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MoMA Hires Top SFMoMA Curator

February 14th, 2020

Clément Chéroux, senior curator of the photography center at the San Francisco Museum of Modern Art, is heading to MoMA’s to serve as the museum’s chief curator of photography. “It was a pleasure to work at SFMOMA for three years and to have the support of a fantastic Bay Area photo community,” Chéroux said in a statement. “I am very excited to be part of the energy of the new MoMA and to work with the team and collection to develop great projects.”
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James Turrell’s Roden Crater Gets $3 million Pledge from Online Gaming Billionaire

February 14th, 2020

Billionaire Mark Pincus, founder of online gaming firm Zynga, has pledged $3 million to James Turrell’s Roden Crater project. “The project itself feels, to me, like modern-day pyramids,” he says. “The ambition and scale and scope of it is something that has the potential to be something that people, many generations from now, will be able to experience and get something amazing from—maybe something beyond what we can imagine today.”
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Private Museum Closings Explored in Art Newspaper Piece

February 14th, 2020

A piece in Art Newspaper asks why so many private museums are already shuttering. “It’s more fun building a museum and a collection and opening it than running it,” says Adrian Ellis, the founding director of AEA Consulting.
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Heiress and Art Benefactor Anne Marion Has Passed Away at Age 81

February 14th, 2020

Oil and ranching heiress Anne Marion, founder of the Georgia O’Keeffe Museum in Santa Fe, New Mexico has passed away at the age of 81. “Anne Marion was one of the most generous, admirable, and inspirational people I have ever known,” says Marla Price, director of the Modern Art Museum in Fort Worth, where Marion was an active benefactor. “Her great leadership and generosity to the museum has continued until the present, and her loss is heartbreaking for everyone involved with the Modern.”
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Russian Artist Pyotr Pavlensky Wades in Parisian Mayoral Elections, Causing Candidate’s Resignation Over Explicit Video

February 14th, 2020

Russian provocateur and artist Pyotr Pavlensky, whose prior stunts involved setting the doors of a Russian security organization aflame, has taken reportedly taken responsibility for interfering in the Parisian mayoral elections, leaking compromising sexually graphic videos of candidate Benjamin Griveaux online. “He is someone who is always playing up family values, who says he wants to be the mayor of families and always cites as examples his wife and children. But he does the opposite,” Pavlensky is quoted.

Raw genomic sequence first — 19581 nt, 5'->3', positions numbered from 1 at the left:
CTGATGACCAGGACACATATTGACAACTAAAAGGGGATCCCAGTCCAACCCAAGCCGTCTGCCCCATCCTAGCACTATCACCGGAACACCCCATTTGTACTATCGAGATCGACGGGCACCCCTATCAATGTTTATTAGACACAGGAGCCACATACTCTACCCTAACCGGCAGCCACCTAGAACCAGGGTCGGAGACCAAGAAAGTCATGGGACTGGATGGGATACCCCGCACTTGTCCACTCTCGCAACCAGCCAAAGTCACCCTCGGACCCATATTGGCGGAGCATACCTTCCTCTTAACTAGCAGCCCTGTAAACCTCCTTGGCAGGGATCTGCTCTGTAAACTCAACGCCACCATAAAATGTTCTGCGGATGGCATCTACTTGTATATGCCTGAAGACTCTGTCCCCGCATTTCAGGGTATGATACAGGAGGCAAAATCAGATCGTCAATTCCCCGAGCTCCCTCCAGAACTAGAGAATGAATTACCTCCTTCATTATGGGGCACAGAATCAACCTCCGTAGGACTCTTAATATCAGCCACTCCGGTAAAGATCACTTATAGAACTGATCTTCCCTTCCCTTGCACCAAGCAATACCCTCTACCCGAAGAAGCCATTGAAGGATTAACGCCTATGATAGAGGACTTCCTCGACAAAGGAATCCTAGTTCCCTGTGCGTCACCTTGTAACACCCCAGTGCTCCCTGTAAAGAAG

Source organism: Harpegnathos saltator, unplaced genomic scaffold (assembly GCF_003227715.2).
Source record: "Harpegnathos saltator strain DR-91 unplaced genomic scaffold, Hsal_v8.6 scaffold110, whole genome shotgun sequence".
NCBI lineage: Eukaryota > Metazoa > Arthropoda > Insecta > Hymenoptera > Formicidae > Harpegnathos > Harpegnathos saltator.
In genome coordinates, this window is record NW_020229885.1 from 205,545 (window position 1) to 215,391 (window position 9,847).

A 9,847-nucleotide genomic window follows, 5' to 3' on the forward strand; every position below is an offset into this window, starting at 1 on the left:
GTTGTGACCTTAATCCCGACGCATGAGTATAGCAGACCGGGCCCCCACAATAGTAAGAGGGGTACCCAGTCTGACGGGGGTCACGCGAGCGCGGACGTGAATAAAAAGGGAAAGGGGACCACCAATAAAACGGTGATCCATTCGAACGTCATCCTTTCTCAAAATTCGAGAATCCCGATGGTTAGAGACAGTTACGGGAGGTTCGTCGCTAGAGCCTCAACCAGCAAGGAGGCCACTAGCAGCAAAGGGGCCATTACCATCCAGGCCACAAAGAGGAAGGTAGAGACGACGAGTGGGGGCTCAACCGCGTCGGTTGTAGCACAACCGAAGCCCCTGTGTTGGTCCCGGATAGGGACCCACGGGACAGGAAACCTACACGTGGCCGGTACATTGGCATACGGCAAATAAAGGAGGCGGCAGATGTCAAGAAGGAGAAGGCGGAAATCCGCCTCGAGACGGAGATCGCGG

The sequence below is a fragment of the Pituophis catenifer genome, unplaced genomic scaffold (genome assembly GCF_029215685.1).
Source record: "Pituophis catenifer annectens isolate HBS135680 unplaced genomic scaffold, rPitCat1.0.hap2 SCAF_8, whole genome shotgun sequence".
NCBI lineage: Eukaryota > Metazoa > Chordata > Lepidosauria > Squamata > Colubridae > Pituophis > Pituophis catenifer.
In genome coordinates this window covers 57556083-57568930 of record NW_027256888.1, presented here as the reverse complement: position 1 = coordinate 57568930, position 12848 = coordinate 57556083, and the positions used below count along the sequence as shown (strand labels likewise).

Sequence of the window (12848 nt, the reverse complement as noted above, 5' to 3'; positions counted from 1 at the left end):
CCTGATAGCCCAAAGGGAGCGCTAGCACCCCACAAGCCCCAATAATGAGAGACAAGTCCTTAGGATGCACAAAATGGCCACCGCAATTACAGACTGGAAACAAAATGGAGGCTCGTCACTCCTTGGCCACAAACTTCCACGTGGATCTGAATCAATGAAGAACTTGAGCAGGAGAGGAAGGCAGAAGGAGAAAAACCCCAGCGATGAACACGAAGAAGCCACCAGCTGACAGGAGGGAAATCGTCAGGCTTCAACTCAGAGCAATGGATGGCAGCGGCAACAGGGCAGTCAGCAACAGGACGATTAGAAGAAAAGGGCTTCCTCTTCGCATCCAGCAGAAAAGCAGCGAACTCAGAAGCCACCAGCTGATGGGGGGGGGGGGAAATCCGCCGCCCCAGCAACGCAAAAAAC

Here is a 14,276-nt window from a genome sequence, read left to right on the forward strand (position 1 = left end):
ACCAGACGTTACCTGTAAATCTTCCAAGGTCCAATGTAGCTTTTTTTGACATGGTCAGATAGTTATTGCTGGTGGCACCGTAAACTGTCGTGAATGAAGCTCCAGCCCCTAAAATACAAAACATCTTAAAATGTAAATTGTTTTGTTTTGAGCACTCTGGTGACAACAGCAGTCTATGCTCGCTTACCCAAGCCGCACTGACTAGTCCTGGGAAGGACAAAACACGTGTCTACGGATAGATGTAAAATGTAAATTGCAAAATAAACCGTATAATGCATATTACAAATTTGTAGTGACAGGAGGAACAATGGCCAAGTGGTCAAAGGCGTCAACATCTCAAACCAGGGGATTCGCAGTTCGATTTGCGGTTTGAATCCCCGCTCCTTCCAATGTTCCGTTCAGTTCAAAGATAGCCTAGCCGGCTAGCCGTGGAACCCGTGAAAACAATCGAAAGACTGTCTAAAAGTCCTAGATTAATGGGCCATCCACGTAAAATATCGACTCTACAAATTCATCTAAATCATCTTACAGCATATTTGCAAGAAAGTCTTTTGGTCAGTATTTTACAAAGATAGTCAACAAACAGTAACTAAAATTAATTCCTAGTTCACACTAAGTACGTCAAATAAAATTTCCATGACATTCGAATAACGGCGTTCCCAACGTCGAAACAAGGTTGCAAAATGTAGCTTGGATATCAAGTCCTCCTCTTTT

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Yayoi Kusama to Show Infinity Rooms in London

February 14th, 2020

Yayoi Kusama will stage another major show of her Infinity Rooms at the Tate Modern this May, the museum has announced.  The show will feature two such works as well as documentation of early performance pieces by the artist. 
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MoMA Acquires 56 Photographs from Gordon Parks’s “The Atmosphere of Crime”

February 14th, 2020

MoMA has acquired 56 prints from Gordon Parks’s series of color photographs for a Life magazine photo essay titled “The Atmosphere of Crime.”  The works will go on view this May as part of the museum’s first seasonal rotation of its collection.


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Artist Blasts Stefan Simchowitz for Flipping His Work

February 13th, 2020

Artist Amoako Boafo criticizes Stefan Simchowitz over the collector’s attempt at flipping one of his works at auction tonight at Phillips. “Now he wants to make profit from it,” he says. “It’s only sad. The painting is so recent.”
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Art Newspaper Charts Legal Challenges Around Breaks Between Artist and Gallery

February 13th, 2020

A piece in the Art Newspaper this week documents a series of court cases around gallery-artist splits, noting the various ways and legal issues around the break of a business relationship in the art world.
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Luchita Hurtado Profiled in WSJ

February 13th, 2020

Artist Luchita Hurtado gets a profile in the WSJ this week, as she finds a more responsive market for her work.
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REFERENCE LIBRARY

New York – Hans Haacke: “All Connected” at The New Museum Through January 26th, 2020

January 24th, 2020

Hans Haacke, All Connected (Installation View), via New Museum
Hans Haacke, All Connected (Installation View), via New Museum

Artist Hans Haacke’s works, ranging from kinetic art to environmental art, conceptual art and institutional critique, culminates in his critiques of social and political systems, orchestrated in masterful form this winter at the New Museum.  The retrospective marks the first major American museum exhibition of Haacke’s career, focusing on the influence of the corporate world on contemporary art. Read More »

New York – Kim Gordon: “The Bonfire” at 303 Gallery Through February 22nd, 2020

January 23rd, 2020

Kim Gordon, The Bonfire 2 (2019), via 303
Kim Gordon, The Bonfire 2 (2019), via 303

Taking over the exhibition spaces at 303 Gallery’s Chelsea space this winter, Kim Gordon presents a body of new works that mix together a range of cultural vantage points and disparate iconographies through multi-media works, photographs and painted canvases.  Her second solo exhibition with the gallery, the show is a striking look at the artist’s nuanced and expansive oeuvre, one which has earned her increasing recognition in recent years.

Kim Gordon, Los Angeles June 6, 2019 (2019), via 303
Kim Gordon, Los Angeles June 6, 2019 (2019), via 303

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New York – “Songs in the Dark” at Tanya Bonakdar Gallery Through February 20th, 2020

January 22nd, 2020